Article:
Borrowers are stuck and can’t get credit

Nobody is publicly talking about it, but a forbearance is a red X mark for lenders and will prohibit, in many cases, any additional advance of credit.  For example a bank is not going to give someone a new home loan if their existing mortgage is in forbearance.  This is, in essence, keeping borrower’s stuck in their existing houses because without the ability to get a new loan, why would someone sell their existing house?


Why are house prices increasing?

10 million houses have essentially been taken off the market as the owners are financially stuck as they cannot get new credit.  Furthermore 106 million borrowers are unable to do anything due to the red mark on their credit from the forbearance.  Many of these borrowers might have deferred a credit card payment as opposed to their mortgage so the true number of homes off the market is exponentially greater than 10 million.

This drastically reduces inventory and will keep a large quantity of properties off the market for some time.  The reduction in inventory in already tight markets will lead to price increases as demand has stayed relatively constant and supply has been constrained further.

What happens when the forbearances run out?

A large number of the loans in Forbearance are FHA loans which are low down payment loans focusing on the first time buyer and lower price points.  The majority of defaults will occur in FHA loans as we saw during the last recession. The number one driver of default is equity.  The more equity is in a property, regardless of other variables, the less likely the property will go into foreclosure.  With very little equity in most FHA loans over the last several years there will be a plethora of defaults.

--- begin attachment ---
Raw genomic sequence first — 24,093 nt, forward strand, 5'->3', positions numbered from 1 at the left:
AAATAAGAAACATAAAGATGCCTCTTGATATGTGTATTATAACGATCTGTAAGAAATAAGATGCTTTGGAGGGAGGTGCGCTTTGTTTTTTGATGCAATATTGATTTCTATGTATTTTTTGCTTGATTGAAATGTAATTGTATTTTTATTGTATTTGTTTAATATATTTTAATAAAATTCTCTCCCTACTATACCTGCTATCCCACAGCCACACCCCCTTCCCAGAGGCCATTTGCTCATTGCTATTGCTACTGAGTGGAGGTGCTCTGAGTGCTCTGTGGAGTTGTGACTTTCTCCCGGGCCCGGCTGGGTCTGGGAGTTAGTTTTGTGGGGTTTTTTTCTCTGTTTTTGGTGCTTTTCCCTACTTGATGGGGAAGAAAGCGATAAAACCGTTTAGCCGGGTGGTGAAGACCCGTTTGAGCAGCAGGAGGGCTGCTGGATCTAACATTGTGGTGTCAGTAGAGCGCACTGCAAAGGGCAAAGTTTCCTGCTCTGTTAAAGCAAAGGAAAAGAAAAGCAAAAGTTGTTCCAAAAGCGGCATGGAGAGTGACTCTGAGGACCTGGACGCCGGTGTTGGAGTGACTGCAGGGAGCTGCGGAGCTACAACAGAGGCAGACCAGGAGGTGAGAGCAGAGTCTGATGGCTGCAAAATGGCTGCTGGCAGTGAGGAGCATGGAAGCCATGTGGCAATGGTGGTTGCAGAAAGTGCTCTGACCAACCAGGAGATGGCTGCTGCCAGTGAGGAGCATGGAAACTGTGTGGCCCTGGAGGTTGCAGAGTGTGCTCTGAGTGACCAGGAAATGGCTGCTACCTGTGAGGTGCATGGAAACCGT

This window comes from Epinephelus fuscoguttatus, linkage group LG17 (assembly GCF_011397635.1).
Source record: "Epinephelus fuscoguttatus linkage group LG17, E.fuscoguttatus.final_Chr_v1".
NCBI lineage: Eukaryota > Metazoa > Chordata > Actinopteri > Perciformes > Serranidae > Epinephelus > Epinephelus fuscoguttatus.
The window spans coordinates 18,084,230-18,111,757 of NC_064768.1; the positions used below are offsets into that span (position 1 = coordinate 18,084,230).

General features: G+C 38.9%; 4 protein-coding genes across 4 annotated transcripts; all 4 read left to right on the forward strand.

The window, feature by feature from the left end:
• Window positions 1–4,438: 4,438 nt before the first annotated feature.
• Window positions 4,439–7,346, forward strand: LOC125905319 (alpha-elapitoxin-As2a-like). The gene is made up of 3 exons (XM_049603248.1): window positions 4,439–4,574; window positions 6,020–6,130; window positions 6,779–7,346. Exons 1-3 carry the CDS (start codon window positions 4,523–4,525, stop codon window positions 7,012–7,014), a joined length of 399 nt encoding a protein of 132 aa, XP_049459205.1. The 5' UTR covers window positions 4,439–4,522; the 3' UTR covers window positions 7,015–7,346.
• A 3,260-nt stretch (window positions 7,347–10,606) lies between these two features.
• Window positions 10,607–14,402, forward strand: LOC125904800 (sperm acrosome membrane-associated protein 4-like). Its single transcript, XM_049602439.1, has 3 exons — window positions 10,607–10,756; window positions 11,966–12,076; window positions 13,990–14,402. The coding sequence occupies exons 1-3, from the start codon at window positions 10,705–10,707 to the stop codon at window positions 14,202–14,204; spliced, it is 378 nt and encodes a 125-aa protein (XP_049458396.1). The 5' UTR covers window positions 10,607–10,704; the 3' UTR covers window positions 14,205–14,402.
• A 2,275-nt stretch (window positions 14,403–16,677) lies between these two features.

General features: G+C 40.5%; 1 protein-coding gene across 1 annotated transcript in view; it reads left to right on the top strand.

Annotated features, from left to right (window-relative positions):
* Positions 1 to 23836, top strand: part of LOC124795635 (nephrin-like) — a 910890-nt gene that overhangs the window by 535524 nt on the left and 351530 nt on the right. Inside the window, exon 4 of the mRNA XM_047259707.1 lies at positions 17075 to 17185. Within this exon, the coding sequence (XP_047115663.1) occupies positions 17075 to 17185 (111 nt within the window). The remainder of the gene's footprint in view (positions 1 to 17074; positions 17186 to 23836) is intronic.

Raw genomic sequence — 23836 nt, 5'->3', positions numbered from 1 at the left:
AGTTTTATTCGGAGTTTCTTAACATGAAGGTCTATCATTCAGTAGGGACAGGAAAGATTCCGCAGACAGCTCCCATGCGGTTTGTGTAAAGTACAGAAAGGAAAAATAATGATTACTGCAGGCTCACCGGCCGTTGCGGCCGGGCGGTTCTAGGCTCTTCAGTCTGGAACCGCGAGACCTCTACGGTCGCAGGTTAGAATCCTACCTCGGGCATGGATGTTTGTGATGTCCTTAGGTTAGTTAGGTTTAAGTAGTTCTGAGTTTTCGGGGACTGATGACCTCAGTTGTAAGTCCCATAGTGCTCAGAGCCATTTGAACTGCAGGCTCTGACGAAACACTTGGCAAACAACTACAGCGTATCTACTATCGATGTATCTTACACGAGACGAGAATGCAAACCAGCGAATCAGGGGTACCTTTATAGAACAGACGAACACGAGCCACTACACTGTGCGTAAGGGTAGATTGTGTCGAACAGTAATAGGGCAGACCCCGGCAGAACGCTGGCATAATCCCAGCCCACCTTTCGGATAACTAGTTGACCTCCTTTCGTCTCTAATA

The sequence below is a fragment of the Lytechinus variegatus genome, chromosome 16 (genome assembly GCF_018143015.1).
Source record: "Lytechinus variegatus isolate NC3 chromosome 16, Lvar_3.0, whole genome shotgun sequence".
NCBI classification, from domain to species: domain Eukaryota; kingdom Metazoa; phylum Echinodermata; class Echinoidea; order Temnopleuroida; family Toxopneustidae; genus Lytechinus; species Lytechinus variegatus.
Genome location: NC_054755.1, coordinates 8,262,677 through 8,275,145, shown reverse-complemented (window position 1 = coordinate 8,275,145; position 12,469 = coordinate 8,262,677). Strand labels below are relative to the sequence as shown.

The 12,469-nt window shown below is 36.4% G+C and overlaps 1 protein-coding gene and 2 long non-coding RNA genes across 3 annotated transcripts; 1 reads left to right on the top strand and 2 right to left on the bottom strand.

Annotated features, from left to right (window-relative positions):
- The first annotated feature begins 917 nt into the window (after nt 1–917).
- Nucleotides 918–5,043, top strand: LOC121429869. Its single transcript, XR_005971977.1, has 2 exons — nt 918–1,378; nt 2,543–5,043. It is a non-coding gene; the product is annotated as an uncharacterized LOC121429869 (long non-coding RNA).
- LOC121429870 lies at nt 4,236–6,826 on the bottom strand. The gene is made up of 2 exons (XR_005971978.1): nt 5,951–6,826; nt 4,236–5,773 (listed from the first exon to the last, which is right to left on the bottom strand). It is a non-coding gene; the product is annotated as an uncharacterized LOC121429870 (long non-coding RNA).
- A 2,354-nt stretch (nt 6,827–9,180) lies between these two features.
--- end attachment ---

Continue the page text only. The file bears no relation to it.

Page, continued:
The next question is how many of the borrowers in forbearance will ultimately default?  Nobody really knows, but if we assume that 40% end up defaulting (the rate we saw in the last recession on subprime loans like FHA) after the forbearance runs out, this will amount to roughly 4 million houses in foreclosure; to put it in perspective in 2008 3.1 million foreclosure filings were made.

This leads to the next question; how will the market react to the large increase in new inventory?  The majority of properties entering foreclosure should be at the lower price points where there is a huge demand for houses as building costs have risen faster than incomes making it almost impossible to drastically increase inventory to meet the demand.  In solid markets like Denver or Atlanta the market should be able to absorb this inventory either through end users or corporate housing companies that buy suburban houses for long term rentals.



Continuing forbearances now for over 18 months is merely delaying the impending problem that 10 million plus are experiencing.  There have been fundamental changes in the economy and many sectors are not coming back anytime soon if ever.  Unfortunately, the economy is  not like a light switch will turn on and miraculously everyone gets current again and is able to make up the missed payments.

There is no doubt there will be millions of foreclosures soon (how soon depends on the moratoriums).  The only question that is outstanding is how each market will absorb this inventory and what impact there will be on prices.  In most cities there will be little impact, but I suspect there will be many markets that will struggle with the inventory leading to market declines.  We will get to see how this unfolds sometime later this year.

Additional Reading/Resources


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Written by Glen Weinberg, COO/ VP Fairview Commercial Lending.  Glen has been published as an expert in hard money lending, real estate valuation, financing, and various other real estate topics in Bloomberg, Businessweek ,the Colorado Real Estate Journal, National Association of Realtors MagazineThe Real Deal real estate news, the CO Biz Magazine, The Denver Post, The Scotsman mortgage broker guide, Mortgage Professional America and various other national publications.


Fairview is a hard money lender specializing in private money loans / non-bank real estate loans in Georgia, Colorado, Illinois, and Florida. They are recognized in the industry as the leader in hard money lending with no upfront fees or any other games. Learn more about Hard Money Lending through our free Hard Money Guide.  To get started on a loan all we need is our simple one page application (no upfront fees or other games).